A long exposure on a very windy (and extremely cold) night can produce some interesting results.
Your experience of life alters when you do something you have never done before. This image is one of those things I have now done for the first time. This image is my creation from beginning to end: I photographed in on black-and-white film, with an analog camera. I developed the film, printed a contact sheet, picked the image, enlarged it and printed it.
I cannot say I have now ticked off an item of my bucket list, but I have conquered another photographic mountain that at first seem unsurmountable. Next!
In early November our Photography class travelled to Paris to attend the 2013 “PARIS PHOTO” exhibition. Four days filled with images of all sorts, inspiration in many forms and one, very compelling assignment: to photograph a series of images inspired by the movie “The Third Man“. This 1949 motion picture, directed by Carol Reed and starring Orson Wells, was the first movie ever shot almost in its entirety on location. “The Third Man” is a classic “film noir” thriller shot in black and white and is famous for its lighting techniques which won Robert Krasker, its cinematographer, an Oscar. Although the film was shot in Vienna we were given the assignment in Paris, as that city as well as London, show similar locations. So for your enjoyment, here is the series I call “Le Troisième Homme”.
The exhibit of William Eggleston (b. 1939) photographs at the Tate Modern consists of 30 photographs from two of his series, “Chromes”, created between 1969 and 1974, and “Election Eve”, which is the result of a commission by “Rolling Stones” magazine to photograph Jimmy Carter’s hometown prior to the 1976 United States presidential election  . The images from the two series are not mixed and are presented subsequently, 20 from “Chrome” and 10 from “Election Eve”. Each picture in the exhibit is connected to both the one in preceding it and the one following it, by subject in some cases and by predominant colour in others. Many of the photographs are of cars and gasoline stations, some of Eggleston’s most favorite subjects  . Both series contain photographs of gasoline stations and, as a matter of fact, the two series are connected by three consecutive images of gasoline stations, each of a different brand, creating a seamless totality.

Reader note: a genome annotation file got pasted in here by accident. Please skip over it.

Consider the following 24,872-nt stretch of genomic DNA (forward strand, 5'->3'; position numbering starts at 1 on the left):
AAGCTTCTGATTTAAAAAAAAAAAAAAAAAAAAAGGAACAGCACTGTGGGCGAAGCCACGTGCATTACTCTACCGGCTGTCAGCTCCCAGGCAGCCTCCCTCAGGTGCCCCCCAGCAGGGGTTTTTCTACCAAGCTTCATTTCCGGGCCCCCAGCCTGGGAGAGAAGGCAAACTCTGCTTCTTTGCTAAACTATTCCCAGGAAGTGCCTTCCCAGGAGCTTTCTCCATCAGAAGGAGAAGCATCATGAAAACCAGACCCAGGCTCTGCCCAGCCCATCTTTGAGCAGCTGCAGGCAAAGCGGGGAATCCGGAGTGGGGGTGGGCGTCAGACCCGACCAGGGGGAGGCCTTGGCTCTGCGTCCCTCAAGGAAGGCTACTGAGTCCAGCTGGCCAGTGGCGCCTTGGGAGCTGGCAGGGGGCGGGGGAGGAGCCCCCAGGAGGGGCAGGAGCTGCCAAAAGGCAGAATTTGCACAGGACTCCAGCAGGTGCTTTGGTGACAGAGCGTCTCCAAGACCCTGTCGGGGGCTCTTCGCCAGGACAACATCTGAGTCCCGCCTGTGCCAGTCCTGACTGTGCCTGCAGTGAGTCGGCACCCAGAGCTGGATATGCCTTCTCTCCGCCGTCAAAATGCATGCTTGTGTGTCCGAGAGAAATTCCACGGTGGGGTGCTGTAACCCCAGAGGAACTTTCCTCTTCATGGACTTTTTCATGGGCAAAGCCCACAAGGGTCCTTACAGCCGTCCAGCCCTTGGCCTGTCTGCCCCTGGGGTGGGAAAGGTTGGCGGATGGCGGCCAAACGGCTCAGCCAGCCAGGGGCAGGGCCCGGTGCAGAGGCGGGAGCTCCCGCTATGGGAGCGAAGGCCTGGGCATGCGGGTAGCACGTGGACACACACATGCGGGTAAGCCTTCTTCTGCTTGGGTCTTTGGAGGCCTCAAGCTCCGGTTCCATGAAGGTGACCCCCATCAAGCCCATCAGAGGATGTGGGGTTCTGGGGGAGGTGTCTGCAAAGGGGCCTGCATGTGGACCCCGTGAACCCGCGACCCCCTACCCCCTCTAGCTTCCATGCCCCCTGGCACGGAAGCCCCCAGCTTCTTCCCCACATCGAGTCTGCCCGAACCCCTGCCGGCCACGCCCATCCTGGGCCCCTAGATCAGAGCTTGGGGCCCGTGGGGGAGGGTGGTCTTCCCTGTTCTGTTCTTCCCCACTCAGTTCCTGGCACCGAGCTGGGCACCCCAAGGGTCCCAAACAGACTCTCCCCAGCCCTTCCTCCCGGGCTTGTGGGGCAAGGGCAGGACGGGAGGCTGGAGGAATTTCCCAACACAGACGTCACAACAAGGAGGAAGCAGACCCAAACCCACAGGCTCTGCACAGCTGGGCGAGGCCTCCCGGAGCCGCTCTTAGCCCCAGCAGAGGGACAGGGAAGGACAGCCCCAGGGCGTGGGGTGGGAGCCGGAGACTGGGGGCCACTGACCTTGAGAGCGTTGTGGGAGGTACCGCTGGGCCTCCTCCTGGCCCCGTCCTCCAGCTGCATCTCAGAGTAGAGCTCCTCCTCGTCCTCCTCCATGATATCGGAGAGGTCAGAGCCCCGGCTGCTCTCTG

It is clear from the pictures that they were taken in the sixties and seventies. The automobiles, fashions and furniture styles set the historical context of the photos. In one of the gasoline station photographs, the brand evident is “Esso”, one that has not existed in the United States since the late seventies.
It is also evident that the pictures were taken in the South of the United States. There is a rural quality to the images that one usually associates with the Southern states. Furthermore, Eggleston is well known for spending most of his career documenting aspects of the South .
The Eggleston show at the Tate Modern is part a greater exhibition of works from different art forms entitled “Energy and Process”, which according to the exhibit notes looks at the interest of the artists in “transformation and natural forces”. William Eggleston is credited with the transformation of fine art photography by “establishing the acceptance of colour in fine art photography .
Eggleston’s career initiated with black-and-white images and was inspired by Henri Cartier-Bresson, Robert Frank and Walker Evans. He began experimenting with colour negative film in 1965 and in 1967 he started to use color transparency film, his ultimate medium of choice.
The one quality that captures one’s immediate attention in the Tate exhibit is the vibrancy of the colours in the pictures, particularly the reds. This is one of the trademarks of Eggleston and is a result of the dye transfer printing process which he started using in 1972 . According to the Tate Modern Exhibition Notes this is a “highly complex and expensive process, which allows various colours within a photographic print to be printed as separations”. The Notes further indicate that “each colour is printed in its richest form, maintaining strong red and green tones within a single image”. The process also makes the prints durable and prevents fading . The dye transfer technique, was initially used for printing advertising images and Eggleston was one of the first non-commercial photographers to use colour in his work.